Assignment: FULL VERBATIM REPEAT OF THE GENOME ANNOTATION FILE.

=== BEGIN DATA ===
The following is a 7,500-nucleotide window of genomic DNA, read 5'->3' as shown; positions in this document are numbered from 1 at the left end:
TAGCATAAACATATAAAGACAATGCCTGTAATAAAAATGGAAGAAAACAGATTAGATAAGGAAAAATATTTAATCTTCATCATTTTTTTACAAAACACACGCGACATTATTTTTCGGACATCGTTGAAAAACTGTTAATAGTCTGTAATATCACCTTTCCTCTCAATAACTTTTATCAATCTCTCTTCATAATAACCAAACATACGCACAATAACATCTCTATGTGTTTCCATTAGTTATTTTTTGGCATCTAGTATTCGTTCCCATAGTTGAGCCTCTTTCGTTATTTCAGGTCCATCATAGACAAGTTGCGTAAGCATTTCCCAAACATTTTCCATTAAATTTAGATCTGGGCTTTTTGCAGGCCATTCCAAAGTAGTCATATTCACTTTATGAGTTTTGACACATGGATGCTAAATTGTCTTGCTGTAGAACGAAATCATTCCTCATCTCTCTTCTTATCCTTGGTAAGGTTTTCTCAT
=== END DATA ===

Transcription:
The following is a 7,500-nucleotide window of genomic DNA, read 5'->3' as shown; positions in this document are numbered from 1 at the left end:
TAGCATAAACATATAAAGACAATGCCTGTAATAAAAATGGAAGAAAACAGATTAGATAAGGAAAAATATTTAATCTTCATCATTTTTTTACAAAACACACGCGACATTATTTTTCGGACATCGTTGAAAAACTGTTAATAGTCTGTAATATCACCTTTCCTCTCAATAACTTTTATCAATCTCTCTTCATAATAACCAAACATACGCACAATAACATCTCTATGTGTTTCCATTAGTTATTTTTTGGCATCTAGTATTCGTTCCCATAGTTGAGCCTCTTTCGTTATTTCAGGTCCATCATAGACAAGTTGCGTAAGCATTTCCCAAACATTTTCCATTAAATTTAGATCTGGGCTTTTTGCAGGCCATTCCAAAGTAGTCATATTCACTTTATGAGTTTTGACACATGGATGCTAAATTGTCTTGCTGTAGAACGAAATCATTCCTCATCTCTCTTCTTATCCTTGGTAAGGTTTTCTCAT